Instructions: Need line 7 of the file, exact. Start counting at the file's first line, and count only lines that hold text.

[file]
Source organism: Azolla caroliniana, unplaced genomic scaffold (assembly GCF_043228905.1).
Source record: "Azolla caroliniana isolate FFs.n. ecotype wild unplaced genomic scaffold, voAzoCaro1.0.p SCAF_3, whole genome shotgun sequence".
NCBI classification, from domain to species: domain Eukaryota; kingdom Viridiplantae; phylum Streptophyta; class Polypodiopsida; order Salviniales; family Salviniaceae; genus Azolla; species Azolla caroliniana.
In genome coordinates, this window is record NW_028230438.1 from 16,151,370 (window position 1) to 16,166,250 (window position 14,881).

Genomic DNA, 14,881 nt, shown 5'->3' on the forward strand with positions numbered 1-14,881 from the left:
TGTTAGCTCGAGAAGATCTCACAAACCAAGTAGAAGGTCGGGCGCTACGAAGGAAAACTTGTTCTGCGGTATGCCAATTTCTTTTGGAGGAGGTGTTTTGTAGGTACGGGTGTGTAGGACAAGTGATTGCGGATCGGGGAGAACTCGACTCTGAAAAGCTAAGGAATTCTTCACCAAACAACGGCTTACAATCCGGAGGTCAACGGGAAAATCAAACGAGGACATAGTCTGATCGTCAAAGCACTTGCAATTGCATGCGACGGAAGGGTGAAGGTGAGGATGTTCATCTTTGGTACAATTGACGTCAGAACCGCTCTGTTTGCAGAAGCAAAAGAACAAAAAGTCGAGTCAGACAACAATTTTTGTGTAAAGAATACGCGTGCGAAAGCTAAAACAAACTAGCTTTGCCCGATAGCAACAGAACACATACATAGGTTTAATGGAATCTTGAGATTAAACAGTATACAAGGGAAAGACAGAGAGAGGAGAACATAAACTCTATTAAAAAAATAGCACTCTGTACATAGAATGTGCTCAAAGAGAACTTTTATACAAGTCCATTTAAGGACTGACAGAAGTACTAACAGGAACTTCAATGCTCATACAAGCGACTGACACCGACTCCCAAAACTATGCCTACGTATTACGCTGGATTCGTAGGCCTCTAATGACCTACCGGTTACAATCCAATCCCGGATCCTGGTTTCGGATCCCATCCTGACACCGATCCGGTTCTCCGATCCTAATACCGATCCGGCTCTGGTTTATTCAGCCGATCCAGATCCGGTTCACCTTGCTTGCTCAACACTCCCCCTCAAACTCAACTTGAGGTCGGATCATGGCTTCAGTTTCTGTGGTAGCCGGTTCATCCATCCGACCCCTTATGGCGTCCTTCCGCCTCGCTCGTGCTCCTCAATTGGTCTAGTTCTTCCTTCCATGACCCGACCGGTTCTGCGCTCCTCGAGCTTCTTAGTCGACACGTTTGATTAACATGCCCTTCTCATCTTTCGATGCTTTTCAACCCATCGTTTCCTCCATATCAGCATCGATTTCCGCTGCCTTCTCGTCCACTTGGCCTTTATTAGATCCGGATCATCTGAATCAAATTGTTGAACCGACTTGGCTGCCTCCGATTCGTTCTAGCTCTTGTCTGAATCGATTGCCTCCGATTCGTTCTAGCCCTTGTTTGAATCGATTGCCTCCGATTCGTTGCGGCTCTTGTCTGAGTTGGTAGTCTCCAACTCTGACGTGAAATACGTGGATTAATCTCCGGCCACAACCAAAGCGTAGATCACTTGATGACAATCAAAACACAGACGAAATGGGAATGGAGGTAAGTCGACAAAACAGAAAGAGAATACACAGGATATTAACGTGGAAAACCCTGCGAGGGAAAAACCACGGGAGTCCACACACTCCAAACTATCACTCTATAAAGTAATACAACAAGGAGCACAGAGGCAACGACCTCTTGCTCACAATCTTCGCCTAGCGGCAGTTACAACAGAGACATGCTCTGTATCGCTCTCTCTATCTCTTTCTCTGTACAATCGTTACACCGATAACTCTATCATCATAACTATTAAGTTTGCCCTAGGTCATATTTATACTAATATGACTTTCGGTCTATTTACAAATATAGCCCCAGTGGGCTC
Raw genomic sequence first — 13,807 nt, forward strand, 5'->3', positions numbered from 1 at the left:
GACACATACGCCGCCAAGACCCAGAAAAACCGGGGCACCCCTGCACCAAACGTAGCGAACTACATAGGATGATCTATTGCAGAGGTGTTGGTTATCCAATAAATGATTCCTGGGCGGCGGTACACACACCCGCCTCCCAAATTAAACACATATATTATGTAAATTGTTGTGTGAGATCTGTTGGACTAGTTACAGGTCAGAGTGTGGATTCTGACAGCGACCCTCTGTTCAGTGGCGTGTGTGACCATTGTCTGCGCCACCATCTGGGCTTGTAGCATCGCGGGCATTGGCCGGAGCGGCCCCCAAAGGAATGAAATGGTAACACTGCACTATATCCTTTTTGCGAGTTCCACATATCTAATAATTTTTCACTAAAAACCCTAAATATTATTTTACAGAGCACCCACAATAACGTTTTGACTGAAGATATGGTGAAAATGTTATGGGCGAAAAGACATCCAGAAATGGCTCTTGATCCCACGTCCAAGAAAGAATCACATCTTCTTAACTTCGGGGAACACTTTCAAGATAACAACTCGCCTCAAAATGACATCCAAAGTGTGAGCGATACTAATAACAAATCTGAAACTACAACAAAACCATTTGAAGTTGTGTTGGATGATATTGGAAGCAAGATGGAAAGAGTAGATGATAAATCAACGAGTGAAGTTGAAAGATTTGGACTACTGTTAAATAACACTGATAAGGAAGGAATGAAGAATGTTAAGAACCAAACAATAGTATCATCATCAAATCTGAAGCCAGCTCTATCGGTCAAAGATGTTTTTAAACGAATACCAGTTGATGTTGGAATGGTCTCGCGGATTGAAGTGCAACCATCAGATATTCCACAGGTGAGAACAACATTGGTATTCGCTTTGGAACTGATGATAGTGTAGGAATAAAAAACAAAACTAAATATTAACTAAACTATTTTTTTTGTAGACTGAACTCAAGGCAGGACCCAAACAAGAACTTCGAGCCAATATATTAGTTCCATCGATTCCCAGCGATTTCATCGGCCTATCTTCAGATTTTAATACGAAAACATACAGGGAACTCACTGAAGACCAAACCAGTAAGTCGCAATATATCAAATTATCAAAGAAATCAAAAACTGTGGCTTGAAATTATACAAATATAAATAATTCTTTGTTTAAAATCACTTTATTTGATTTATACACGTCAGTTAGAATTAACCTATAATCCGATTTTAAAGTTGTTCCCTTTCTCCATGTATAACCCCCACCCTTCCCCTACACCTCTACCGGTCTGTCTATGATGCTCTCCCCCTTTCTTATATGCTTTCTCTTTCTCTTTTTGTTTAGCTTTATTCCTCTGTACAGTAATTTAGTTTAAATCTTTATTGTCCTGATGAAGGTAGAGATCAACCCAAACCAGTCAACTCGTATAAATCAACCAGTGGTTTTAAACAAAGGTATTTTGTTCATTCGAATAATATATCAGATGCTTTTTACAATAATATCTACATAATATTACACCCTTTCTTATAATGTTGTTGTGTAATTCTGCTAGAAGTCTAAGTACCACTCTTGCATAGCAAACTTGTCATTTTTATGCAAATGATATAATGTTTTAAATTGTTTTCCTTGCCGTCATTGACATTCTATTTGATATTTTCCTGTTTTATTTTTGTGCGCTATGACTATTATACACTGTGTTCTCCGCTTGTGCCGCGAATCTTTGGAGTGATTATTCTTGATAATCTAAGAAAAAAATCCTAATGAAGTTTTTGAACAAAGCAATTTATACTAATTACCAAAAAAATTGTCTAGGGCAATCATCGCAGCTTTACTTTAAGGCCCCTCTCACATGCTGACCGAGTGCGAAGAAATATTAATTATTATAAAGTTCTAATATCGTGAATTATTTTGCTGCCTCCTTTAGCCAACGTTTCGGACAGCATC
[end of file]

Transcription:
Raw genomic sequence first — 13,807 nt, forward strand, 5'->3', positions numbered from 1 at the left: